It is no secret that virtual reality will form a core part of Google’s annual developer conference next week, but alongside sessions dedicated to creating VR experiences, the company is set to launch its first dedicated VR headset that will take on Samsung’s Gear VR, Facebook’s Oculus Rift and HTC’s Vive.

Google has long been rumored to be working on a VR headset, but according to tech journalist Peter Rojas, the headset will be unveiled at Google I/O, which kicks off next Wednesday, May 18. Rojas claimed the new headset will be less powerful than the Vive and Rift, though considering both of these devices need powerful PCs to operate, this is unsurprising. He also says it will be more powerful than Samsung's Gear VR.

The Google VR headset won’t be tethered to a PC or smartphone, according to Kyle Russell, a partner at venture capital fund Andressen Horowitz specializing in VR, meaning it is likely more comparable to Samsung’s Gear VR. The $99 headset, which utilizes smartphone screen and processor to create a VR experience, was used by more than one million people last month, according to a blog post published by Oculus on Wednesday, indicating just how popular the device is getting.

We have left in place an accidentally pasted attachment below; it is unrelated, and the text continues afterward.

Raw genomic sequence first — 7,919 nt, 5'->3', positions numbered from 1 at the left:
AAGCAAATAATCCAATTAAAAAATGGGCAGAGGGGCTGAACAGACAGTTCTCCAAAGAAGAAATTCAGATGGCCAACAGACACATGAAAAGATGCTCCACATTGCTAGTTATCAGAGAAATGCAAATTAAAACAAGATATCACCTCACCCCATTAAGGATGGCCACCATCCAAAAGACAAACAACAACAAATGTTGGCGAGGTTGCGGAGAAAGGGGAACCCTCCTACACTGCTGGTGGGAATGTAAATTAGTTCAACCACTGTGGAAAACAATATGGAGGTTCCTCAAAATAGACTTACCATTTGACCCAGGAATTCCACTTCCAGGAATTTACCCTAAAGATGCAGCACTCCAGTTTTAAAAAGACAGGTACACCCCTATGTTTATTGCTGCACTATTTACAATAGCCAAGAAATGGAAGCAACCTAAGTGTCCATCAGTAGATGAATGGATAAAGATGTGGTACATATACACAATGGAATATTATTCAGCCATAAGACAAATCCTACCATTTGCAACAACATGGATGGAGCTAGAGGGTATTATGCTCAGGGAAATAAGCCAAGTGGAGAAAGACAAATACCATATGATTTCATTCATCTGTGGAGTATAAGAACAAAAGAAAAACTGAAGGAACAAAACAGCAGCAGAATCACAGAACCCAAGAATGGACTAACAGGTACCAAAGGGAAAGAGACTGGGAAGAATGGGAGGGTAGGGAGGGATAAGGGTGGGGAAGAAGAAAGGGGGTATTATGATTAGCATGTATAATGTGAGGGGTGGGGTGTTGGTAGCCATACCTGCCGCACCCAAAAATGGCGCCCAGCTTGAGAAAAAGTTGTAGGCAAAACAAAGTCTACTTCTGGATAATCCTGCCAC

An earlier report from the Financial Times claimed Google was working on a standalone VR headset but one which would not be ready for launch until later in the year. While Samsung’s Gear VR has proven popular, it remains limited in capability and only those who own one of Samsung’s expensive flagship devices can use it.

Samsung is also reported to be working on a standalone VR headset, which wouldn’t require users to use their smartphones. According to a report from Variety last month, Samsung is looking to incorporate features such as positional tracking as well as hand and gesture tracking — though these features could be some years away.

At Google I/O next week, the search giant is making no secret of the fact that it is pushing virtual reality in a big way, with an entire content track at the conference dedicated to VR, with seven sessions dedicated to virtual or augmented reality, including one called “VR at Google,” which promises to discuss “what we have built, what we have learned, and where we are headed.”

Google ’s current VR offering is limited to its Cardboard headset and a standalone VR app. However, the company is expected to announce significantly deeper integration with VR as part of its latest operating system update, called Android N, which will be officially unveiled at the conference next week.